Costco has an ace up its sleeve as it competes with big box retailers online
Big-box retailers are impressing and surprising investors this quarter despite a turbulent retail environment. Costco ($NASDAQ:COST) aims to be next when it reports earnings Thursday (May 30).
At a time when other retailers are seeing disappointing earnings results, Target ($NYSE:TGT), Walmart ($NYSE:WMT) and Best Buy ($NYSE:BBY) each topped EPS expectations, juicing shares in the hours after they announced results. Online is increasingly factoring into top retailers' strategies, as big box stores are trying to compete with Amazon ($NASDAQ:AMZN) by allowing customers to purchase online, and grab their goods at the store.
Analysts tracked by Zacks Investment Research expect earnings per share of $1.38. Alternative data that we track, including store-location growth, hiring trends, and foot traffic patterns via social media, paint an optimistic picture for Costco.
Costco's growth has been coast-to-coast, and in limited instances, overseas. And, as the chart below reflects, hiring appears steady judging by its LinkedIn ($NASDAQ:MSFT) Employee Headcount. The growth in the number of stores is critical - more on that below.
Foot traffic keeps rising
Costco continues to attract consumers looking for bulk savings. Its Facebook ($NASDAQ:FB) Were Here Count - our aggregation of check-ins, mobile device shares, and photo-location tags made at a business' location - shows that consumers are going to Costco more in 2019. And that's critical, because it is opening new stores. Rising foot traffic on top if its new stores likely reflects that Costco's growing footprint is targeting the right consumers.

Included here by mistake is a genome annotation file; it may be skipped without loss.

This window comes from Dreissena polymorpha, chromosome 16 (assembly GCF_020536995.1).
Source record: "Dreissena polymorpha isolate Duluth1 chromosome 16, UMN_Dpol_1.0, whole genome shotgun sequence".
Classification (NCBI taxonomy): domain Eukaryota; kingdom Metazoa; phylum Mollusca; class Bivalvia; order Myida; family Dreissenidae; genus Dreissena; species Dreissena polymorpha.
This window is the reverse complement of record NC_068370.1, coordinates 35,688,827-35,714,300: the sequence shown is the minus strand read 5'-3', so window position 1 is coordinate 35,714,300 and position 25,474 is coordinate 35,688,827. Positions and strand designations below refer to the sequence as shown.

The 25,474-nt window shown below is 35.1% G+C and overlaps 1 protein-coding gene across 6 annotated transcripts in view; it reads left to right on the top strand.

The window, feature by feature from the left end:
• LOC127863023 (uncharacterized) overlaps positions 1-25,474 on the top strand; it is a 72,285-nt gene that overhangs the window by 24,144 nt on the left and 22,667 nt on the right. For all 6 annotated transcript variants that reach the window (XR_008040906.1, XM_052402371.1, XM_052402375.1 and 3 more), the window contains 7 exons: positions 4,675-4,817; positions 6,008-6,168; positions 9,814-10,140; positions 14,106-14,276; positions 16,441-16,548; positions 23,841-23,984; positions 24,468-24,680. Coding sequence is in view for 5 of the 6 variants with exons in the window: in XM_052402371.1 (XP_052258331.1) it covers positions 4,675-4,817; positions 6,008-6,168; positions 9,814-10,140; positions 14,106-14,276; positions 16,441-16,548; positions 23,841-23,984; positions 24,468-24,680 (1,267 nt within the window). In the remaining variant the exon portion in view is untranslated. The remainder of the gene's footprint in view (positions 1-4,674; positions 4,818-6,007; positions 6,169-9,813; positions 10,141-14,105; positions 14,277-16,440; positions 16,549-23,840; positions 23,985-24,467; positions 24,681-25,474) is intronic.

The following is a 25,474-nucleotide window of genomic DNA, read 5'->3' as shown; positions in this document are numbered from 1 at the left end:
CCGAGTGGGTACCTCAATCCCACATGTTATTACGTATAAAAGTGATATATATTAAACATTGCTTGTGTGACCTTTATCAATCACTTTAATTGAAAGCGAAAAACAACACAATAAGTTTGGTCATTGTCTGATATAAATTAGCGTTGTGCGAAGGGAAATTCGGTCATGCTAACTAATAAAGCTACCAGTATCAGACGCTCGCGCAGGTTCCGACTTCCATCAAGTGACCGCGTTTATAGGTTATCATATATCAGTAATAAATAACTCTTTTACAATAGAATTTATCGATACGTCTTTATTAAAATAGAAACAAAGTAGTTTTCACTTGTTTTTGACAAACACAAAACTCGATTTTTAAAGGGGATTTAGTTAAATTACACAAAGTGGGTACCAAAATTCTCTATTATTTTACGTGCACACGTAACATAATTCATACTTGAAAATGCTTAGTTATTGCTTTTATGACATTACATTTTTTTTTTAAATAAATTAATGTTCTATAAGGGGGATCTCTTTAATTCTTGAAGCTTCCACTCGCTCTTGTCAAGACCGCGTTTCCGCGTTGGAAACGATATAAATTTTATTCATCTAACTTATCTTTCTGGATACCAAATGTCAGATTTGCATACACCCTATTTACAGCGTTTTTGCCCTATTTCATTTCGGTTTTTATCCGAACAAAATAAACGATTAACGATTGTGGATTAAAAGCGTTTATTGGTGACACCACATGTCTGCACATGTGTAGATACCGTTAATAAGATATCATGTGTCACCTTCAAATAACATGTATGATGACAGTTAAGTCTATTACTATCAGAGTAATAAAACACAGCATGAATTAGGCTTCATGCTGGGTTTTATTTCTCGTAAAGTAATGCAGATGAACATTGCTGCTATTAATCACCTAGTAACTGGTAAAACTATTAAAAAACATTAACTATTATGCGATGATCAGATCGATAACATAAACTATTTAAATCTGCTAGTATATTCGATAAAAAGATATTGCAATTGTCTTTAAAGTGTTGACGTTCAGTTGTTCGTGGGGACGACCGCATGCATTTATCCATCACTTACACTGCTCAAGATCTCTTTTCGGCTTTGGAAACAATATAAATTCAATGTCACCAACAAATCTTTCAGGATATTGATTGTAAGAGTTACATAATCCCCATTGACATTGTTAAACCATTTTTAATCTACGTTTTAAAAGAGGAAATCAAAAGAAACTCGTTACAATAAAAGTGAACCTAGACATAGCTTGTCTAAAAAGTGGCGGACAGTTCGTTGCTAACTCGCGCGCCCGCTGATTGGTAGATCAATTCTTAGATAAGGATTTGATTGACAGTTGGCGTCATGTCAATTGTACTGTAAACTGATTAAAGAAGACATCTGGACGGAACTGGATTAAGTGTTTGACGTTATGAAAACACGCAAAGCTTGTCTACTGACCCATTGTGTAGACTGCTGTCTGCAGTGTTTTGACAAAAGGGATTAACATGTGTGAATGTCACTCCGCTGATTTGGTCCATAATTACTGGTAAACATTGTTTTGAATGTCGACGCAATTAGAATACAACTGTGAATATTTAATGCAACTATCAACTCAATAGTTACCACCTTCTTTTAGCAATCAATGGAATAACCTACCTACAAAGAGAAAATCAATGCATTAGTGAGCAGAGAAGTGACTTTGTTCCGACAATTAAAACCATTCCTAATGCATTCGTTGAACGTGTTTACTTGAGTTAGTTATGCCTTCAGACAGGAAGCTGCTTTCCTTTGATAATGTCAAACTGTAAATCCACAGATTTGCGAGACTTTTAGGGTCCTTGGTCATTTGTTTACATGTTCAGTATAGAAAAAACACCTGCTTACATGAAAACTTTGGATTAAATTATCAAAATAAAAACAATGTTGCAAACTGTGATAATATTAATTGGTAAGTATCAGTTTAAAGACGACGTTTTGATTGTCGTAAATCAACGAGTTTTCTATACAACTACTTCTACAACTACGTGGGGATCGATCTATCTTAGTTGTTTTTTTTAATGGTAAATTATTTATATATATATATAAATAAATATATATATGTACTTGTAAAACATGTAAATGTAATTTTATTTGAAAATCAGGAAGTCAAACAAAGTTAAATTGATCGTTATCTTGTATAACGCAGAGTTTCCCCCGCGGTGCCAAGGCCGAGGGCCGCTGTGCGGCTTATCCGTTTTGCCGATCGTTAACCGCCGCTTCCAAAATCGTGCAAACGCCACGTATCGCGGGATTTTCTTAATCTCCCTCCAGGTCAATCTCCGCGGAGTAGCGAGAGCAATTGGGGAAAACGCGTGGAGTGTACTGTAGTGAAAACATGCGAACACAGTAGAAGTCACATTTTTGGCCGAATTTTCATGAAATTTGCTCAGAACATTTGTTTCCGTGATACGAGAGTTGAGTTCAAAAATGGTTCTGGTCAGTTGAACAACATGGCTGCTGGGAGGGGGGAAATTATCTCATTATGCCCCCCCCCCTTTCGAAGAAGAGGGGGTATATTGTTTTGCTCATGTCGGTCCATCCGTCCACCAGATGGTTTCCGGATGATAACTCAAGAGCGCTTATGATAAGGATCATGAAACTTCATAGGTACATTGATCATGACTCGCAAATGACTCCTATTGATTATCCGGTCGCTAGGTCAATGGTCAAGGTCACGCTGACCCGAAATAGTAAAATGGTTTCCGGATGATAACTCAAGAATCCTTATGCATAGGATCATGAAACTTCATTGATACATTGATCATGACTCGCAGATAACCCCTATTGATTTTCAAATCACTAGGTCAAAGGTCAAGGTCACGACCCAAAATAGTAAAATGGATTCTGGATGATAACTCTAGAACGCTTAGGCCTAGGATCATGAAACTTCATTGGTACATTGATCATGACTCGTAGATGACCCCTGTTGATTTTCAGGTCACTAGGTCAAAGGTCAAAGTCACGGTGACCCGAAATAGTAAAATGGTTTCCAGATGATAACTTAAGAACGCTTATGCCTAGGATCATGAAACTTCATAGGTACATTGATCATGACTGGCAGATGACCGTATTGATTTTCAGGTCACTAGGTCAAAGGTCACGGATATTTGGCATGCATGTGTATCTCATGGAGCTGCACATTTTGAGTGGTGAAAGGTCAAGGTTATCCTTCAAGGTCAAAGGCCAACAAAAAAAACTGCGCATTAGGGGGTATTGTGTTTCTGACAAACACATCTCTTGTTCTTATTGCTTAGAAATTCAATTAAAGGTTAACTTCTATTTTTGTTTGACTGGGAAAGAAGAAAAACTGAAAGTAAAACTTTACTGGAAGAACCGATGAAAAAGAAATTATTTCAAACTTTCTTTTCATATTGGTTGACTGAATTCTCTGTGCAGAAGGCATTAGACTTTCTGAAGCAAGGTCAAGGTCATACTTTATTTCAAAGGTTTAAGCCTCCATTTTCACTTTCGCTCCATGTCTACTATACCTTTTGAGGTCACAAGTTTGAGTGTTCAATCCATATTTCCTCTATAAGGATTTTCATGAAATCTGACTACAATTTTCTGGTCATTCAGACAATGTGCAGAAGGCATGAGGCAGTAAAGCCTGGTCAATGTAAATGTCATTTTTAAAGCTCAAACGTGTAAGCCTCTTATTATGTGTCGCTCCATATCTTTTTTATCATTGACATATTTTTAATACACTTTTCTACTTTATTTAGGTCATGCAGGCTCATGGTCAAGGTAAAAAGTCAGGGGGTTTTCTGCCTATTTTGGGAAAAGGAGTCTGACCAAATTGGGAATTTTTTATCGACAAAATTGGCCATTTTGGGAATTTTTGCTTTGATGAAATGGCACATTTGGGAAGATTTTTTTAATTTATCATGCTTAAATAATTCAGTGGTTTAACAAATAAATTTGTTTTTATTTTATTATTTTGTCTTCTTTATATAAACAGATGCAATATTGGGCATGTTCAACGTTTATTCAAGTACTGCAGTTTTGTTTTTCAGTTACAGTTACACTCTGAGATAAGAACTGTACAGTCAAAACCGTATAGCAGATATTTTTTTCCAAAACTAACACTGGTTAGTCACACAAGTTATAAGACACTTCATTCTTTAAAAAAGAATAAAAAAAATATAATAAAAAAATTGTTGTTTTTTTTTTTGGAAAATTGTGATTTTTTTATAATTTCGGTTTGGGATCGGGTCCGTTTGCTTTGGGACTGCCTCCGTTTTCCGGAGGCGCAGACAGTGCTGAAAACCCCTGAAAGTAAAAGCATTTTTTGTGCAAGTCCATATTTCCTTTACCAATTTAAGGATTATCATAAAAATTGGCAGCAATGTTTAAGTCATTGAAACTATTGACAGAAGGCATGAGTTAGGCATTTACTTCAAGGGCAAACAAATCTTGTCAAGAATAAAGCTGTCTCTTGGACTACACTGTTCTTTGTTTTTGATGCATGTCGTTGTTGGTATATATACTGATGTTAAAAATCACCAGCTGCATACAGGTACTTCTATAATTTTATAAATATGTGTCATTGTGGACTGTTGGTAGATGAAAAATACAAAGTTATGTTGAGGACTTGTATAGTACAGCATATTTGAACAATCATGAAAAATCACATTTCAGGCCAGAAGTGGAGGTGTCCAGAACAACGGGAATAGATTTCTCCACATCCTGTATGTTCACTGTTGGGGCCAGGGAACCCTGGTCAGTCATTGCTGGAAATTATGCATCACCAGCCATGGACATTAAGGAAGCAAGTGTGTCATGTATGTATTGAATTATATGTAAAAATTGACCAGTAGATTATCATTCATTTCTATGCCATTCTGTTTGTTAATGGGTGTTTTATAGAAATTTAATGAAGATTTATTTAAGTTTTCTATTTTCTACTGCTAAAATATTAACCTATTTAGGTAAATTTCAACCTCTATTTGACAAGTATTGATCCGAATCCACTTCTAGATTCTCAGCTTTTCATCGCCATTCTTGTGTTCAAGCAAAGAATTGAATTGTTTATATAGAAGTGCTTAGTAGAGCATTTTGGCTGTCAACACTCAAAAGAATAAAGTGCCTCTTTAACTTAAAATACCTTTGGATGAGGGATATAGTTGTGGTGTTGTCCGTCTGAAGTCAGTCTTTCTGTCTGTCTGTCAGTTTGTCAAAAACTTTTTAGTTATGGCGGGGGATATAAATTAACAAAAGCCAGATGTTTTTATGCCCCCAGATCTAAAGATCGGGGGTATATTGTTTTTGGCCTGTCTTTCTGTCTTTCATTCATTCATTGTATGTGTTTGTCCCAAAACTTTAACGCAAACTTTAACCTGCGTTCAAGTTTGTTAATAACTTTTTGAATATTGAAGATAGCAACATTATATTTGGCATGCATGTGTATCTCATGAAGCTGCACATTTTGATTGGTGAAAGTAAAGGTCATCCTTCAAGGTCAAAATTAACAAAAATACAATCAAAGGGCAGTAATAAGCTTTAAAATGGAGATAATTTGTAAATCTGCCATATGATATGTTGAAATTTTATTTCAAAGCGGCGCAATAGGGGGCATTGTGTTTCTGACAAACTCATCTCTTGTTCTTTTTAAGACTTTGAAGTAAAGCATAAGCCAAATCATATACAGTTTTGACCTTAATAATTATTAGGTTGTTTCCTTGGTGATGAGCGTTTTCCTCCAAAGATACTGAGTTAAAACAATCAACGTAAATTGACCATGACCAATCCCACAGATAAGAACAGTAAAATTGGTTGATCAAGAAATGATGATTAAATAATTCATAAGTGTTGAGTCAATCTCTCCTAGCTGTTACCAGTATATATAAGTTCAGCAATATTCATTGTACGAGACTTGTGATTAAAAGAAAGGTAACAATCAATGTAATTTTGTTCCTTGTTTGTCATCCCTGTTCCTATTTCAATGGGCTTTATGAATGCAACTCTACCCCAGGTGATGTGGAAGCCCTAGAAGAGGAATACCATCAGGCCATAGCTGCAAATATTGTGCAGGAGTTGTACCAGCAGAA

Costco has one thing that its competitors do not - paying members. As the store adds headcount and builds out its footprint, that (improbably) makes the concept of having a growing number of brick-and-mortar stores an asset to the Washington-based retailer. Costco makes a staggering $3 billion annually in membership fees, and maintains engagement with consumers with a somewhat astounding retention rate of 90%. More stores, plus more foot traffic, and adding in subscribers should add up to a solid quarter.
Were Here Count - our aggregation of check-ins, mobile device shares, and photo-location tags made at a business' location - shows that consumers are going to Costco more in 2019.
But what could reverse Costco's fortunes is a less-than-optimal online shopping experience - and recent surveys has the company far behind both web and brick-and-mortar competitors.